There is a legend from ancient German folklore, about people who have a “spirit-double.”
This double or identical-being is never a blood relative. In their legend, it might not even be a flesh and blood being. It could be a spirit being. The Germans called this being a doppelganger.
Doppelganger can roughly be interpreted as a ghostly double. Originally, it was said that a doppelganger was the spiritual opposite or negative of their human counterpart.
Over time, doppelganger has lost the meaning of something that is evil or devilish and simply refers to someone who looks almost exactly like someone else.
There is a belief that everyone has a doppelganger. I’ve met mine.
Just at the edge of Marysville is the Ohio Reformatory for Women. In Union County, the reformatory is usually referred to as the “Farm.”
When I worked at Memorial Hospital of Union County in the mid-1970s, women from the Farm were routinely transported to the hospital for medical care.
With approximately 2,000 inmates, it was not unusual to have women from the Farm being transported to and from the hospital nearly every day. They were always accompanied by corrections officers.
As the assistant director of respiratory care, I always worked the evening shift. One evening, while eating dinner with some co-workers, one of the nursing assistants asked me when I started working at the Farm.
“What?” I asked. She told me that she had worked a few hours on the day shift and that she saw me bring in one of the girls-from-the-farm. She said she even spoke to me.
“I’m sorry,” I told her. “That couldn’t have been me. This is the only place I work.” I could tell by the look on her face that she didn’t quite believe me.
A few weeks later, the same thing happened. The circumstances were a little different, but again I was told by a hospital co-worker that they saw me in a guard’s uniform escorting inmates to the hospital.
It was starting to get a little weird.
Around that same time, our young family had the opportunity to move out of an old apartment building and buy a nice, large mobile home in a new mobile-home park. The day we were moving in and getting everything set-up, one of our new neighbors stepped outside her home and asked me what the heck I was doing.
“Ahh… moving in.” I answered. She seemed to be a little upset and started to berate me for what I was doing, when suddenly her entire expression changed. “Oh, my gosh!” she said. “I am so sorry. You look exactly like my boyfriend.”
“Does he work at the Farm?” I asked her. “Yes. He does.” She said.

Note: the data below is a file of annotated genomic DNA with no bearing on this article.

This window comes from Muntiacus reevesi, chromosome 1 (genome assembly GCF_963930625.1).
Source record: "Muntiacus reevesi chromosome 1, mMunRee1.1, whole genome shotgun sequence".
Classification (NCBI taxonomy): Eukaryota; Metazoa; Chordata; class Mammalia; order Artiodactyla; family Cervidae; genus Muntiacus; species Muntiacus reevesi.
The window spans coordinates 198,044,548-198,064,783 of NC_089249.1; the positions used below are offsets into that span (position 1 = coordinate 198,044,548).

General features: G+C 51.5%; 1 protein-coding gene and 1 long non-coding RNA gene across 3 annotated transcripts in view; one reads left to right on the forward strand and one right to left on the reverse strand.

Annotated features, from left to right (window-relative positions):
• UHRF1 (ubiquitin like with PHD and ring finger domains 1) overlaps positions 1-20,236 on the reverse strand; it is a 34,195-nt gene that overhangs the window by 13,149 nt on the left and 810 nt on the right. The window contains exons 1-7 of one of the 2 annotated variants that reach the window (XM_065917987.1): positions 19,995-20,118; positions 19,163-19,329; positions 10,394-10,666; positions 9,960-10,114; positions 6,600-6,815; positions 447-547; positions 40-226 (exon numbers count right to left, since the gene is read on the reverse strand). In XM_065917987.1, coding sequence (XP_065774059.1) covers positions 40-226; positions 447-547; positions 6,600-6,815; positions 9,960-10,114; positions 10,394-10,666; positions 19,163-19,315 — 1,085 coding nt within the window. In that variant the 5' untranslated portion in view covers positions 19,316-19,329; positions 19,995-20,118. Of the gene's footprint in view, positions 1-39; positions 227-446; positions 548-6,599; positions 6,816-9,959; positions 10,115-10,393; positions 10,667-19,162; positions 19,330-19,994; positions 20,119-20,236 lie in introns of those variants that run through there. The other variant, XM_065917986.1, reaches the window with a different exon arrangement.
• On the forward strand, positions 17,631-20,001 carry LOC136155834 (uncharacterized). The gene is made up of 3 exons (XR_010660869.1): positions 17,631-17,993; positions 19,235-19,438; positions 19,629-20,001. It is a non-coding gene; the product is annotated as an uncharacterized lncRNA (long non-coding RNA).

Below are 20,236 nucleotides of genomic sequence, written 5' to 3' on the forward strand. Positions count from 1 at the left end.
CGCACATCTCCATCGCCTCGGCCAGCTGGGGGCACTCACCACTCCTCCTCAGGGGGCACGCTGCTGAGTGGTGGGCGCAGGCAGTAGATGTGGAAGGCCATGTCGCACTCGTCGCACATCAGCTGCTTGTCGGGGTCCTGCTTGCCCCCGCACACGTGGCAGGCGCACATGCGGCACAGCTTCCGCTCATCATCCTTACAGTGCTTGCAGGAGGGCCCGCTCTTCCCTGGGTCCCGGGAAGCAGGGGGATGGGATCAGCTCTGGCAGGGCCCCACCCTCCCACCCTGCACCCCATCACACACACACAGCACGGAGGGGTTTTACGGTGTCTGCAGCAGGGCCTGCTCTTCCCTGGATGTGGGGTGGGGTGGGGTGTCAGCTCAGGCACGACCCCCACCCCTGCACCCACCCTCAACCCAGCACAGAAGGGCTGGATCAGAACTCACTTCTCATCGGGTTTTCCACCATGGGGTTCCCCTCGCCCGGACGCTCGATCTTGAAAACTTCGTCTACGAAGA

“Well, that explains a lot,” I said. Then I told her about the times at the hospital when I was challenged about transporting women from the Farm into the hospital. She understood completely and told me that I didn’t look a little like her boyfriend… I looked exactly like him.
They were planning on having a date that evening and she promised that she would bring him over and introduce him to us. I was a little nervous and a little excited about meeting my double.
Later than evening, I was at the far end of our new mobile home setting up bunk beds in the boys’ room. I thought I heard a faint knock at the door.
Tess yelled to me, “We have company.” I climbed out from beneath the bunk beds and started to walk down the hallway. That’s when thing really got weird.
It was like walking toward a full-length mirror.
At the same time, we extended our right hands to each other. Again, it was like walking toward a mirror.
He may have been slightly taller than me. His hair was the same wavy, ruddy-brown color. His facial features were just like mine. (I would like to say he was strikingly handsome, but I’ll refrain from that joke.)
That was the only time we ever met. As I recall, he and his girlfriend broke up. She moved away and he must have gotten a new job. I never heard from my doppelganger after that, but I’ve often thought of him.
If that handsome young man had been seen robbing a bank, I could have been arrested. If he had been seen committing murder, I could have been arrested.
Without a solid alibi, I could have gone to jail for a crime that was committed by my doppelganger. That’s scary. Eyewitness testimony is not absolute proof.
If I’m ever on a jury and a conviction depends only on the credibility of an eyewitness account, I will be skeptical.
According to research performed by the Innocence Project, eyewitness misidentification of a suspect played a role in more than 70 percent of the convictions that were later overturned through DNA evidence.
Eyewitness testimony will always be one of the important tools used by law enforcement to make a case against a criminal, but prosecutors and juries must always be careful.
There will always be a few doppelgangers out there making life difficult for those who are pursuing justice.
I hope my doppelganger continues to behave himself.
Randy Riley is Ohio public official and Aim Media Midwest guest columnist.